Bryan Johnson is an atmospheric scientist at NOAA's Earth System Research Laboratory who specializes in ozone research. He has a bachelor's degree in chemical engineering from Montana State University, but after two years working in the oil industry he decided to shift gears. He went on to graduate school and earned a master's in meteorology from the South Dakota School of Mines and Technology and a Ph.D. in atmospheric sciences from the University of Arizona. His current research at ESRL in Boulder, Colo., focuses on monitoring atmospheric ozone and estimating rates of ozone depletion across the globe. And he gets to use really big balloons to do it.
1. Why does your research matter?
The weekly balloon ozonesondes we send up at various sites help keep track of the health of the stratospheric ozone layer, which screens out harmful amounts of ultraviolet (UV) radiation from sunlight. Viewing the weekly plots from the tropics to the Antarctic ozone hole and comparing to many years of observations, gives you a better feel for variability in ozone and identifying anomalies.
2. What do you enjoy the most about your work?
Catching up on viewing new ozone profiles coming in each week and trying out different methods to efficiently edit, manage, and view ozone data. Also, setting up for field projects and training people who are often eager to send up balloon-borne ozonesondes.
3. Where do you do most of your work? In a lab? In field studies?
Most of the time I am in the office working on data, purchasing supplies, answering questions from field sites, but sometimes involved in planning for field projects and travel to some of the locations to do the actual balloon launches.
4. What in your lab could you not live without?
I use spreadsheet software every day to edit and manage all the incoming data. It is very helpful for a non-computer programmer like me.
5. If you could invent any instrument to advance your research and cost were no object, what would it be?
"The balloon ozonesondes we send up help keep track of the health of the stratospheric ozone layer, which screens out harmful amounts of ultraviolet (UV) radiation from sunlight."
An ideal, near perfect atmospheric simulation chamber or instrument that can be used for calibrating ozonesondes as well as other ozone measurement techniques would be very desirable. We do participate in various campaigns, local or internationally, to compare with other methods of ozone measurement, but in the real atmosphere you can still have uncertainties with different measurement techniques. Ozone trend analysis would be easier with perfectly calibrated instruments.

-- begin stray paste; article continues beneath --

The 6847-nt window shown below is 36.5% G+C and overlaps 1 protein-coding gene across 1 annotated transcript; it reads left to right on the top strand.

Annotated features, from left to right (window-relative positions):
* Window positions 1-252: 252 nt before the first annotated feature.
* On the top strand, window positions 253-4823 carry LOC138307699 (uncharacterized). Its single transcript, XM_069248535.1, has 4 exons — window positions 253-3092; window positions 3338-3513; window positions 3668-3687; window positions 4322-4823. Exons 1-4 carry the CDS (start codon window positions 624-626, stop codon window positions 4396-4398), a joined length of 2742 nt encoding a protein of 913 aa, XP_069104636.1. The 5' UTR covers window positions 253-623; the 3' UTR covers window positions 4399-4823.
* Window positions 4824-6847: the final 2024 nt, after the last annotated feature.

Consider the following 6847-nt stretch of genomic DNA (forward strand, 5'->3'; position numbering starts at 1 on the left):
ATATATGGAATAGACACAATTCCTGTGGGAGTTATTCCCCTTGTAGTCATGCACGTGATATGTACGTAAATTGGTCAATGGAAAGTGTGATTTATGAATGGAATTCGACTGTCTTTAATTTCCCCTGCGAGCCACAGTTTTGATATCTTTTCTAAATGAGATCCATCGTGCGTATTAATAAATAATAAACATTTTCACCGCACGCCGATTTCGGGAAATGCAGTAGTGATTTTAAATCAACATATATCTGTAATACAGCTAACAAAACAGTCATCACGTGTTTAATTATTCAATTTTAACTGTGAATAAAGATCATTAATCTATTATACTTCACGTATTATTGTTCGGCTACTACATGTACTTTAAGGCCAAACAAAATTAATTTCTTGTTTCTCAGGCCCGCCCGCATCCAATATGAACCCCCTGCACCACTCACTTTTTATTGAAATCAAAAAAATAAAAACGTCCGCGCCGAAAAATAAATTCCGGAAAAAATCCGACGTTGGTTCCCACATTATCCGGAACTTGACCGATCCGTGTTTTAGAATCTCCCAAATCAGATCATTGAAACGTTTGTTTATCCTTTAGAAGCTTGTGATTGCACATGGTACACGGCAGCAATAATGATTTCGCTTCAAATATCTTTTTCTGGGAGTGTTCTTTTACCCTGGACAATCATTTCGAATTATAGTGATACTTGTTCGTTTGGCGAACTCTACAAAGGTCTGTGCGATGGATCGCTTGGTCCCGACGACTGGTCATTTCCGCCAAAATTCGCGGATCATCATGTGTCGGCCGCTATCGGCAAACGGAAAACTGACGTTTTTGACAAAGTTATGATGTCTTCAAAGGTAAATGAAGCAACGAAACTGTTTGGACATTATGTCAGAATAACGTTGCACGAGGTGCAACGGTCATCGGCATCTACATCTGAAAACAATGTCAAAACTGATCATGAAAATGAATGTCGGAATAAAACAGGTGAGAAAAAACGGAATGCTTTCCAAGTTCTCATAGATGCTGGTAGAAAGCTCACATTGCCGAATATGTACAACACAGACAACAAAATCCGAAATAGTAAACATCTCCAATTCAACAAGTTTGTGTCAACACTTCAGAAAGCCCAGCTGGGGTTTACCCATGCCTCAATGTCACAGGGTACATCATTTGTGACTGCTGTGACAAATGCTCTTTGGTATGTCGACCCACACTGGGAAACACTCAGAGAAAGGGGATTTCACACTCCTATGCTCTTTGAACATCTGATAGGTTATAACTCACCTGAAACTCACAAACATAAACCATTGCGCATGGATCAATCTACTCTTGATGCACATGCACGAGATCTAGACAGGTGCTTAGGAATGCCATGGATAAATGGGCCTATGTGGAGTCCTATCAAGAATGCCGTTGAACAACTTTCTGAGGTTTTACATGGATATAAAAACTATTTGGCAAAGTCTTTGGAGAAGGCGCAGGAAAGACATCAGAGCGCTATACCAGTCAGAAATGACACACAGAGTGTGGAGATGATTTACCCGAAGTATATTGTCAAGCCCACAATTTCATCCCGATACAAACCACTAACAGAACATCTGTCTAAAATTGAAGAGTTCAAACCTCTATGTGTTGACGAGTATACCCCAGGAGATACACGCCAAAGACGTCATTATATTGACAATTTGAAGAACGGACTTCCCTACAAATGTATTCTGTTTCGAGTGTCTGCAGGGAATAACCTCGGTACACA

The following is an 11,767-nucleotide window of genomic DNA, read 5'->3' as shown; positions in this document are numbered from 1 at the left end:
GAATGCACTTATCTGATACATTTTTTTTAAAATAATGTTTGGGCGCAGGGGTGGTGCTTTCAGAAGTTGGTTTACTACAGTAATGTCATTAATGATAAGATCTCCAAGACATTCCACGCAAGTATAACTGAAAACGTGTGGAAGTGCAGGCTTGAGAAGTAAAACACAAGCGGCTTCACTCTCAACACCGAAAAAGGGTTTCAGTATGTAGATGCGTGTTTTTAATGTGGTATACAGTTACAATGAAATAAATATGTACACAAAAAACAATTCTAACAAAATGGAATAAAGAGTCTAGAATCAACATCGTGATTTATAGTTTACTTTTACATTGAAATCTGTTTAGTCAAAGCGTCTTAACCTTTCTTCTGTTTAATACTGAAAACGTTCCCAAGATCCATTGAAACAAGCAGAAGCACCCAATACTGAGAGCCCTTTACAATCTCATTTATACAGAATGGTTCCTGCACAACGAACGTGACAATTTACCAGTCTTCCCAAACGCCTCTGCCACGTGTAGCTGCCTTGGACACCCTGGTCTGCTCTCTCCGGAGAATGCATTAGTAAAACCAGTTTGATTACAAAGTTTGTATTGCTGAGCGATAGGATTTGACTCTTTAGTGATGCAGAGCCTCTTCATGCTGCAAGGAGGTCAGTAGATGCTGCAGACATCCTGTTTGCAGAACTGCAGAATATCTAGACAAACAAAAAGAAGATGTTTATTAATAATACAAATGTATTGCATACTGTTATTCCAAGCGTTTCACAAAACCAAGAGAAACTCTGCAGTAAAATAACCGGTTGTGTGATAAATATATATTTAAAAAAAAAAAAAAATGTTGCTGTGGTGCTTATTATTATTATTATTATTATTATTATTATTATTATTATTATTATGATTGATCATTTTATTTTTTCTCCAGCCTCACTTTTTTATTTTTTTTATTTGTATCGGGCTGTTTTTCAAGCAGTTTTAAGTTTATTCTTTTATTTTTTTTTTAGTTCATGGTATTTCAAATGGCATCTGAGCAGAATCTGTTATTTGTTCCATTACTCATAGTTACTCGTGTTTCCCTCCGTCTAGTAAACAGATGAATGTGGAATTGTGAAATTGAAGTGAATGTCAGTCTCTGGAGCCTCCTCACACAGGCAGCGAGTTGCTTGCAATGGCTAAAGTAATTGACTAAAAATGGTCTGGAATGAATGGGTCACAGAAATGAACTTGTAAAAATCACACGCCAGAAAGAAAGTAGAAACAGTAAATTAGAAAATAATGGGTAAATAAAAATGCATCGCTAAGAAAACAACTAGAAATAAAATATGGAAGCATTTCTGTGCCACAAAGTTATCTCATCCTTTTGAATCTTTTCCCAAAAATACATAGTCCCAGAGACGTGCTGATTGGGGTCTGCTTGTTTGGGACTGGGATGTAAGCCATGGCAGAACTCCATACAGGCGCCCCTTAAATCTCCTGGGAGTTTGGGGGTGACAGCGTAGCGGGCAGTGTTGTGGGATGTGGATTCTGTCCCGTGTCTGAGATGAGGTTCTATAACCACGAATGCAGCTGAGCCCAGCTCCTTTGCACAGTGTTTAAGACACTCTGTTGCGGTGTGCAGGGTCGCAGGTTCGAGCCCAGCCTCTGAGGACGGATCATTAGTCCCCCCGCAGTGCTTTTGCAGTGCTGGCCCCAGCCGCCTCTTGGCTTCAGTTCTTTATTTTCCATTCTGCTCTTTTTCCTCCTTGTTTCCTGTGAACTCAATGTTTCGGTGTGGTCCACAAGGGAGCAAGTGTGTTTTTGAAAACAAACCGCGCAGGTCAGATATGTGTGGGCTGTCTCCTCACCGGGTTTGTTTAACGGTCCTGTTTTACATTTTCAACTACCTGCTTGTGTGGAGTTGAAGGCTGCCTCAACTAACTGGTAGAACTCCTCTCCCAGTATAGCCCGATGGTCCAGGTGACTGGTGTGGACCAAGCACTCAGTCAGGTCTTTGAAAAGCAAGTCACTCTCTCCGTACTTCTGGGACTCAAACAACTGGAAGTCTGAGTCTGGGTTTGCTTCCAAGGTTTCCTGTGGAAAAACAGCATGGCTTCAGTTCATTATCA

A second choice would be some sort of sci-fi transporter device that would send ozonesonde supplies immediately to our foreign, remote locations – eliminating all shipping hurdles and paperwork.
6. When did you know you wanted to pursue science?
I started out in general sciences and engineering course work as an undergraduate. I was a petroleum engineer for two years with Amoco Production Company, but during the 1980s oil bust I decided to change careers and went from engineering to enrolling in graduate school in meteorology and later atmospheric sciences.
7. What’s at the top of your recommended reading list for someone wanting to explore a career in science?
Currently I am reading: The Disappearing Spoon and Other True Tales of Madness, Love, and the History of the World from the Periodic Table of the Elements by Sam Kean. It is a recent publication that has a great assortment of stories about famous thinkers and clever discoveries.
8. And how about a personal favorite book?
My library list of checked-out books doesn’t sound interesting, primarily titles related to Excel spreadsheet techniques. However, it is exciting to learn a helpful trick for data analysis. Personal favorites are usually books recommended or loaned to me. One favorite was an older book written by J.A. Hunter and Dan Mannix called African Bush Adventures about early travels into Kenya.
9. What part of your job as a NOAA scientist did you least expect to be doing?
Working for a few weeks at Amundsen Scott South Pole Station, Antarctica. It is an excellent scientific research site for the extreme conditions.
10. Do you have an outside hobby?
I am starting to enjoy cross country skiing more, especially on wind free days with new snow.
11. What would you be doing if you had not become a scientist?
I grew up on a farm and ranch in North Dakota. Besides watching the weather, I enjoyed farm work, but farms are mostly large scale operations today so I would probably look into some nontraditional agricultural area - maybe even make a profit.
12. Who is your favorite historical scientist and why?
For science and math, I think Leonhard Euler (1707-1783) is one I would choose. From short historical accounts I have read, he was a normal family guy with apparently an amazing ability to visualize, memorize, and calculate complex things in his head, which seems to be a common characteristic of many famous scientists. I’m happy when I can figure out how much change I should get back at the store without using a calculator or spreadsheet.